A number of years ago, a famous megachurch hosted a debate between a prominent atheist and a Christian apologist. Thousands of people gathered to hear the evidence for and against the existence of God. But when it came time for the Christian to contend for God’s existence, he argued that most evidence points to the greater probability for the existence of “a god.”
As I listened, I thought, “Why is he only arguing for the existence of a god, rather than the God of the Bible?”
Sadly, Christian apologists regularly argue for the existence of “a god.” Rather than defend the God of the Bible, they simply promote a general deity.
Sadly, Christian apologists regularly argue in this way. Rather than defend the God of the Bible, they simply promote a general deity. But there is a big difference: generic theism does not equal biblical theism. When we give people evidence that merely points to a higher power, Scripture tells us that fallen humans will take that evidence, suppress it, and make an idol out of their distorted version (Romans 1:18, 25; Acts 17:23).
Our belief in the triune nature of God is fundamental to our defense of the Christian faith; in fact, this belief separates us from every other religion. Our goal is to point people to the triune God, the only God who truly exists and on whom every person’s eternal destiny depends.
The Triune God at Creation
The Bible clearly teaches that the world was created by the triune God. While the Father is at the forefront of creation (1 Corinthians 8:6), the Son, Jesus, is recognized as the one who spoke creation into existence and upholds the universe by the Word of his power (Hebrews 1:2–3, 8–10, 11:3). Scripture reveals, “For he spoke, and it came to be; he commanded, and it stood firm” (Psalm33:9).
The New Testament bears witness to this immediate creation through Jesus’ miracles in the Gospels (for example when he instantaneously turned water into wine [John 2:1–11] or when the centurion’s servant was healed the very moment Jesus commanded it [Matthew 8:5–13]). So when Jesus, the Word, spoke the divine command, “Let there be light” (Genesis 1:3), we have very good reason to conclude that it did not take millions of years for that light to come into existence (Exodus 20:11).
The Holy Spirit was also active at the beginning of creation, hovering over the newly formed earth, nurturing and preparing it for habitation through the creative Word. He is the one who breathes life into every living thing (Genesis 2:7; Job 33:4; Psalm 104:30). God’s statement “Let us make man in our image” (Genesis 1:26) is in harmony with divine plurality in the Godhead.
“In the Beginning” Is the Gospel
The gospel has its foundation in Genesis. In John 1:1, for example, we read, “In the beginning was the Word.” This of course takes us back to the first verse of Genesis: “In the beginning God created the heavens and the earth.” John is referencing the God of Genesis, namely the Word (Greek: logos) who was not only with God but was God. This Word is the one who brought all things into being at creation (John 1:3; cf. Colossians 1:16).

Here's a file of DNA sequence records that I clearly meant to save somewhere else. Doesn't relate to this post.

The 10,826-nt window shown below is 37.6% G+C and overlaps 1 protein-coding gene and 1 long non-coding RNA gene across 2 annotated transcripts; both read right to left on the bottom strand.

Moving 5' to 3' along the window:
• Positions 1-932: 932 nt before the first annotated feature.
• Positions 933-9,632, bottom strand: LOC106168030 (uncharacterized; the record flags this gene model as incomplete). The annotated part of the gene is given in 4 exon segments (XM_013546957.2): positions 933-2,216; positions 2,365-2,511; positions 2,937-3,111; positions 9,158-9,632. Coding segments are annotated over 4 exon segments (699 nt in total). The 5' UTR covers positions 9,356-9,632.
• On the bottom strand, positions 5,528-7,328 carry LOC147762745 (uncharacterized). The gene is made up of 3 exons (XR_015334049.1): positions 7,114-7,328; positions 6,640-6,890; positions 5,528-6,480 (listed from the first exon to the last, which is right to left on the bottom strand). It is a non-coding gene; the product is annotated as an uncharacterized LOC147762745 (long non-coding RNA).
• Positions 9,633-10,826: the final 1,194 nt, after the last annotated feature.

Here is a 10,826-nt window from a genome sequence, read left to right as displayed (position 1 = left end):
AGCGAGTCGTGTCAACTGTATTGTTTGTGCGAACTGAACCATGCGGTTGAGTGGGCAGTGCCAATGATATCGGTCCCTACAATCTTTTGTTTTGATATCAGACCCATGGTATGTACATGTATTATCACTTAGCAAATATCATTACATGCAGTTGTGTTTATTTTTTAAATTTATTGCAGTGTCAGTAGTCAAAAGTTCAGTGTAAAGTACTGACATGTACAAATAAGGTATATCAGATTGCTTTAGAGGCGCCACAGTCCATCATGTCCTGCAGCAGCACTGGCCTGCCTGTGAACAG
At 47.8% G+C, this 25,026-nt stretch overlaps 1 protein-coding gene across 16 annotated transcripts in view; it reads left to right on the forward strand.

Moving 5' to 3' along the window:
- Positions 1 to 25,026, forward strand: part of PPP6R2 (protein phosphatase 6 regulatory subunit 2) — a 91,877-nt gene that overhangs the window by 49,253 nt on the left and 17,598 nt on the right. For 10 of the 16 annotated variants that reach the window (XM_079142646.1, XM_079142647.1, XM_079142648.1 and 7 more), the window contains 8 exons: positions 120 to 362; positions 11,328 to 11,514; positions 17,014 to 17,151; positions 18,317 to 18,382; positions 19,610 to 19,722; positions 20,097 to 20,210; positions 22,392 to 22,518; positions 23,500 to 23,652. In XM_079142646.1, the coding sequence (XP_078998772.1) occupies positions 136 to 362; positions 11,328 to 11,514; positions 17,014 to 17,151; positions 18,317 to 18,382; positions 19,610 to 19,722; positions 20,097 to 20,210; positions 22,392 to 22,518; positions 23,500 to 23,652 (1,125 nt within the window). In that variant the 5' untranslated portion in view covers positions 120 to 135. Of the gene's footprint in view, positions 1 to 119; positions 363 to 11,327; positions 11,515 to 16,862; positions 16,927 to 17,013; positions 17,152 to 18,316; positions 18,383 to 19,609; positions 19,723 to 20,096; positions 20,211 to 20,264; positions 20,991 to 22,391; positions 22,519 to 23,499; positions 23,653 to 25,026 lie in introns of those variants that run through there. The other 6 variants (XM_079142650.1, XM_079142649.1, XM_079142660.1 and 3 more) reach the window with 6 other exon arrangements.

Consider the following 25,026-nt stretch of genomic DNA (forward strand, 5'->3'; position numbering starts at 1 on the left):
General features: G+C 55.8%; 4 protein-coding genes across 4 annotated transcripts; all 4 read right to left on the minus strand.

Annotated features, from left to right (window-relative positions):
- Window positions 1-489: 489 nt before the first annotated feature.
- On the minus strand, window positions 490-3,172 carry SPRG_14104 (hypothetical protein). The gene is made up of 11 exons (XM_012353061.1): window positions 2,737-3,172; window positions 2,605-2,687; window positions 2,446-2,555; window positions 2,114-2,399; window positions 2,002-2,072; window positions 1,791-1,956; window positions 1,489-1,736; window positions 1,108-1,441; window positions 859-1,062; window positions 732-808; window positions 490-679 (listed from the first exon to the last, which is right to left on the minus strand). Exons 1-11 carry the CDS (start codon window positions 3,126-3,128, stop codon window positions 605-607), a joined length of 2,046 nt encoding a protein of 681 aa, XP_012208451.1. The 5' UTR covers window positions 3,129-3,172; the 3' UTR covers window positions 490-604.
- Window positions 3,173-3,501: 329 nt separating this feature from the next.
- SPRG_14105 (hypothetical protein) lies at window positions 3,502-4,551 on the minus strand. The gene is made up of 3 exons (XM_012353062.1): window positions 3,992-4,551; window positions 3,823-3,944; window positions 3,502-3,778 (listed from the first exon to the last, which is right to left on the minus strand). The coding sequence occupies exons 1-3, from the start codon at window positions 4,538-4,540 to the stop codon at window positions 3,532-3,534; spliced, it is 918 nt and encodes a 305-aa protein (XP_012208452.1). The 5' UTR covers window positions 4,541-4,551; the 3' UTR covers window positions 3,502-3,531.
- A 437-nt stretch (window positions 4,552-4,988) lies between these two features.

John then tells us that the Word who was with God in the beginning “became flesh and dwelt among us” (John 1:14). John did not say that the Word stopped being God (cf. John 8:58). In fact, John uses the very particular term dwelt (Greek: skēnoō), which means he “pitched his tent” or “tabernacled” among us (cf. Exodus 25:8–9, 33:7). John is telling us that God dwelt in the person of Jesus, who came to take away the sins of the world (John 1:29). Certainly, Jesus is our savior, but the New Testament emphasizes that he is also our Creator.
People ask, “If the Holy Spirit is God, why does the Bible not emphasize him as much as Jesus?” The Bible tells us that the Holy Spirit is sent by the Father and the Son as a helper for us (John 14:16, 16:7). The Holy Spirit’s role is very different from that of Jesus’. As a result, the Holy Spirit does not point to himself but points to the Son and glorifies him (John 15:26, 16:14). Jesus said it was for the disciples’ advantage—and ours—that he should return to the Father so that the Holy Spirit would come to indwell and empower every believer and to “convict the world concerning sin and righteousness and judgment” (John 16:8).
When we proclaim the gospel of Jesus Christ, we are in absolute need of the Holy Spirit because he opens the minds and hearts of sinners.
A Generic or Triune God—Why Does It Matter?
Theists who believe in a generic god will one day face the judgment of the true triune God (John 5:25–29). As Christians we are called to defend our faith by standing on the authority of Scripture and sharing the message of salvation, which is provided by the Creator God through the Holy Spirit’s conviction and the life, death, and resurrection of Jesus Christ (John 16:8; Romans 10:9, 13).